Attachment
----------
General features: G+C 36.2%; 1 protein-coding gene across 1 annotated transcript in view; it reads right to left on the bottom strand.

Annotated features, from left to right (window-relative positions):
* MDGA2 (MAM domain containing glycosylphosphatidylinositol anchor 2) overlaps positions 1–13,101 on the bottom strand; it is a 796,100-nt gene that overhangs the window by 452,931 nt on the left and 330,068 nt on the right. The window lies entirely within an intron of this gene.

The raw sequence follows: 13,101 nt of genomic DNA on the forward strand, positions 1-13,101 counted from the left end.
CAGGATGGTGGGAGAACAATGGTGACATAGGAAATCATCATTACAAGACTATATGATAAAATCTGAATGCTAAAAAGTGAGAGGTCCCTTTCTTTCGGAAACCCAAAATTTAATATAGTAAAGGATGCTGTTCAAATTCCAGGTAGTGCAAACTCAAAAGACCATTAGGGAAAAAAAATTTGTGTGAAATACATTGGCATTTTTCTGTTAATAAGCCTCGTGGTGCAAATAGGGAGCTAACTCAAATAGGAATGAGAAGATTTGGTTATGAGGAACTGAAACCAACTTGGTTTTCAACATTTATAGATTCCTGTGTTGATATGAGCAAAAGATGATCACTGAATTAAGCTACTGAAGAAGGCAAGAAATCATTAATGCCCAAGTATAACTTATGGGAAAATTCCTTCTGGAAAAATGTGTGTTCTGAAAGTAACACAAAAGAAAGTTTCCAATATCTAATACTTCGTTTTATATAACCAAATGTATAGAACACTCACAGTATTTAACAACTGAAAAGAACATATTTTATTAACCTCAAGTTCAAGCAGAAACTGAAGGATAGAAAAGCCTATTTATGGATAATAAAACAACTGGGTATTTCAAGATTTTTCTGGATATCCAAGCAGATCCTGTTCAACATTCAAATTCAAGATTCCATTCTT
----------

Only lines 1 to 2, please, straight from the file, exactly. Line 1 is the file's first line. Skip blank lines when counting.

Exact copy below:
General features: G+C 36.2%; 1 protein-coding gene across 1 annotated transcript in view; it reads right to left on the bottom strand.

Annotated features, from left to right (window-relative positions):